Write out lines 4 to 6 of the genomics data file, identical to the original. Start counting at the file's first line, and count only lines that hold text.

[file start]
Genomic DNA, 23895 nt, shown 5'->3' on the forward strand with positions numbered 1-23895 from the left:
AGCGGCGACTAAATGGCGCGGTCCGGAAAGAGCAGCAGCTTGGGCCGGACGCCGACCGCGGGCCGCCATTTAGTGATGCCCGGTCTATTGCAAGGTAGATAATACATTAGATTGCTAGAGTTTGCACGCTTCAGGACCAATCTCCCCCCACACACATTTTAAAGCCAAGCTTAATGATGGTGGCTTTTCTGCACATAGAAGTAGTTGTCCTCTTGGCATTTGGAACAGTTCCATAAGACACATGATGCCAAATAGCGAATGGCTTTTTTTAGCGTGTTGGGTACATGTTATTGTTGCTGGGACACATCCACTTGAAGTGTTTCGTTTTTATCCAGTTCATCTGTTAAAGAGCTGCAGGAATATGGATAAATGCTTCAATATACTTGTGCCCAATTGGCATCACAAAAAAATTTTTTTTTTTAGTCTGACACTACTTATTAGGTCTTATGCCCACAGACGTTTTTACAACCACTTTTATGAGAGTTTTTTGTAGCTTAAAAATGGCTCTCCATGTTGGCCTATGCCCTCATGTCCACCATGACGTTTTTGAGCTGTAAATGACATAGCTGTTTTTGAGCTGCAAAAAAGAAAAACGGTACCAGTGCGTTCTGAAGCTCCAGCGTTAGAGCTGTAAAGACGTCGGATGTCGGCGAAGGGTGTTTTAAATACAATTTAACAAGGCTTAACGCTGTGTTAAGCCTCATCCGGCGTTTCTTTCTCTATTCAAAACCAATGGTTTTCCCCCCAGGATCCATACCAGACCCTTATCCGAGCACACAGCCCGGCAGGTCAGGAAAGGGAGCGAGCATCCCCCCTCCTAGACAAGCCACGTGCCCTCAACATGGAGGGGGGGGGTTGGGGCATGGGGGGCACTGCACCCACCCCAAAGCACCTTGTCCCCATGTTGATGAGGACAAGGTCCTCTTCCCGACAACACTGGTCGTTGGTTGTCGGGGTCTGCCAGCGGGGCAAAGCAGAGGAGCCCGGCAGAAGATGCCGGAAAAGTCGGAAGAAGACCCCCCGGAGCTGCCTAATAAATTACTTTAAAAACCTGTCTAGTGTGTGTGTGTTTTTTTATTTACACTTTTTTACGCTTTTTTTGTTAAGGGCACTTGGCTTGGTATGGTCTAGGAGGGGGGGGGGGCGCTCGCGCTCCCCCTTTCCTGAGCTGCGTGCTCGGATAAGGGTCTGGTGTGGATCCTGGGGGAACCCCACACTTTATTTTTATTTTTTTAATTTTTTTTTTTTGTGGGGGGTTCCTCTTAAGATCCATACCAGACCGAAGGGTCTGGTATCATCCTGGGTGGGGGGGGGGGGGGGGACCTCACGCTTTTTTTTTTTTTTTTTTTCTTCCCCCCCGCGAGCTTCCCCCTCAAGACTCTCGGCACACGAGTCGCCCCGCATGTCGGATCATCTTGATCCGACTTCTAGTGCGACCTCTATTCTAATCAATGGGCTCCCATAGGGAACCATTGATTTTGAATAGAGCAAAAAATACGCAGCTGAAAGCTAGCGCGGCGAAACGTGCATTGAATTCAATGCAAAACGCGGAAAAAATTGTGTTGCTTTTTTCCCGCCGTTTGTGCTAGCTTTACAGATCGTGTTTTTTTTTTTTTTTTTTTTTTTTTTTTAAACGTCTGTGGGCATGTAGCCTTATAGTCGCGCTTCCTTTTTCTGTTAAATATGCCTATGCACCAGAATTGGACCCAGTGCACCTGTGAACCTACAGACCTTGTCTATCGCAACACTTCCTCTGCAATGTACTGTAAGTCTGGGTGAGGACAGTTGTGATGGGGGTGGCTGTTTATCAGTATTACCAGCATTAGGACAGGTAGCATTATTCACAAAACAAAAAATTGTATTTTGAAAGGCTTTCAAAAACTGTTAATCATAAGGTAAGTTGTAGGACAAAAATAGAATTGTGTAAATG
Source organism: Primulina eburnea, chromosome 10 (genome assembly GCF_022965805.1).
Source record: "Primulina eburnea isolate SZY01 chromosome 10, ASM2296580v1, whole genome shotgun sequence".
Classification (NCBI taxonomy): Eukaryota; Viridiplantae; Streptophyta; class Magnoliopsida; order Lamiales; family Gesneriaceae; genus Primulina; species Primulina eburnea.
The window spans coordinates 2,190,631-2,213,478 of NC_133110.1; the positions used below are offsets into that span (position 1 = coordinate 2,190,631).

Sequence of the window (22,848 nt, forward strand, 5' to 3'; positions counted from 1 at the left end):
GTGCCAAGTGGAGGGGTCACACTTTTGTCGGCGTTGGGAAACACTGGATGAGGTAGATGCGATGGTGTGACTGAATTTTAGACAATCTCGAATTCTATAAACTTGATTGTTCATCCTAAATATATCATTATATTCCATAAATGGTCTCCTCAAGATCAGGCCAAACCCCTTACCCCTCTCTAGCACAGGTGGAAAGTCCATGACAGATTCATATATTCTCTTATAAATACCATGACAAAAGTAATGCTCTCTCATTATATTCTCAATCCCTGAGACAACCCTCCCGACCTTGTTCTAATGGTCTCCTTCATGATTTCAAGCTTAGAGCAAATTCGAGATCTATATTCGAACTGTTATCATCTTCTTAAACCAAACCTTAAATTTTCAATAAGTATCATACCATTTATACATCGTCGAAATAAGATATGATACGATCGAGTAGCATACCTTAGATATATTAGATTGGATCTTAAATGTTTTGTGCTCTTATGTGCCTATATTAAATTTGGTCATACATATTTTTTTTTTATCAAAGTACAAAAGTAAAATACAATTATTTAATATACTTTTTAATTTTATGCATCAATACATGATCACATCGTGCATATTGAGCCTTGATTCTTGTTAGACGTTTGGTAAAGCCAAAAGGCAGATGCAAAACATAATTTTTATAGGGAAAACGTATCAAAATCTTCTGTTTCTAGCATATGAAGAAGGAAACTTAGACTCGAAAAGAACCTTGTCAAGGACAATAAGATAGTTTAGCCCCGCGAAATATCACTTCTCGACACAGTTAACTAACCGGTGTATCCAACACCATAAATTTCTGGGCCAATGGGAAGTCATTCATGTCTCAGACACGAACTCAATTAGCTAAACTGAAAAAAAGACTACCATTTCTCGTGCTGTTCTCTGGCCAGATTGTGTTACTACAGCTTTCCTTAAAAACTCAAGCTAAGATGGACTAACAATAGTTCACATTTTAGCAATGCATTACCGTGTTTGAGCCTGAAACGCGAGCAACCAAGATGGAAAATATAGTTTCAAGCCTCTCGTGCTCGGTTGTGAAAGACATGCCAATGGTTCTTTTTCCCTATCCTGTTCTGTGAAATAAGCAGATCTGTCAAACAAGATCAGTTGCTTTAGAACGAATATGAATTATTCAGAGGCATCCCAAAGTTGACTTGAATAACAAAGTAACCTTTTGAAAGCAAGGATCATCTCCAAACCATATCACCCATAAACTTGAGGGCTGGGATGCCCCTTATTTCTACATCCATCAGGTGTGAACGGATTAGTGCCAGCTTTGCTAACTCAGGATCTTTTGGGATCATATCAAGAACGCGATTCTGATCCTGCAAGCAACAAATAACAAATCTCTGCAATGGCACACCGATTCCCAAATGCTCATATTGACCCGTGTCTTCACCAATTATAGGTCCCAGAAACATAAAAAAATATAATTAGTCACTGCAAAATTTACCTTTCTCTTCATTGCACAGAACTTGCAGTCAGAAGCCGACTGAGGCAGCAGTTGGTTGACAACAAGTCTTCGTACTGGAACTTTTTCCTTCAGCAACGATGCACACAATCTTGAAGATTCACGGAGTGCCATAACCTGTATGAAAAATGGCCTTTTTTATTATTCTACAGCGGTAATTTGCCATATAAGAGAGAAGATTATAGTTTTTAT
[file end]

Source record: "Primulina eburnea isolate SZY01 chromosome 10, ASM2296580v1, whole genome shotgun sequence".
Classification (NCBI taxonomy): Eukaryota; Viridiplantae; Streptophyta; class Magnoliopsida; order Lamiales; family Gesneriaceae; genus Primulina; species Primulina eburnea.
The window spans coordinates 2,190,631-2,213,478 of NC_133110.1; the positions used below are offsets into that span (position 1 = coordinate 2,190,631).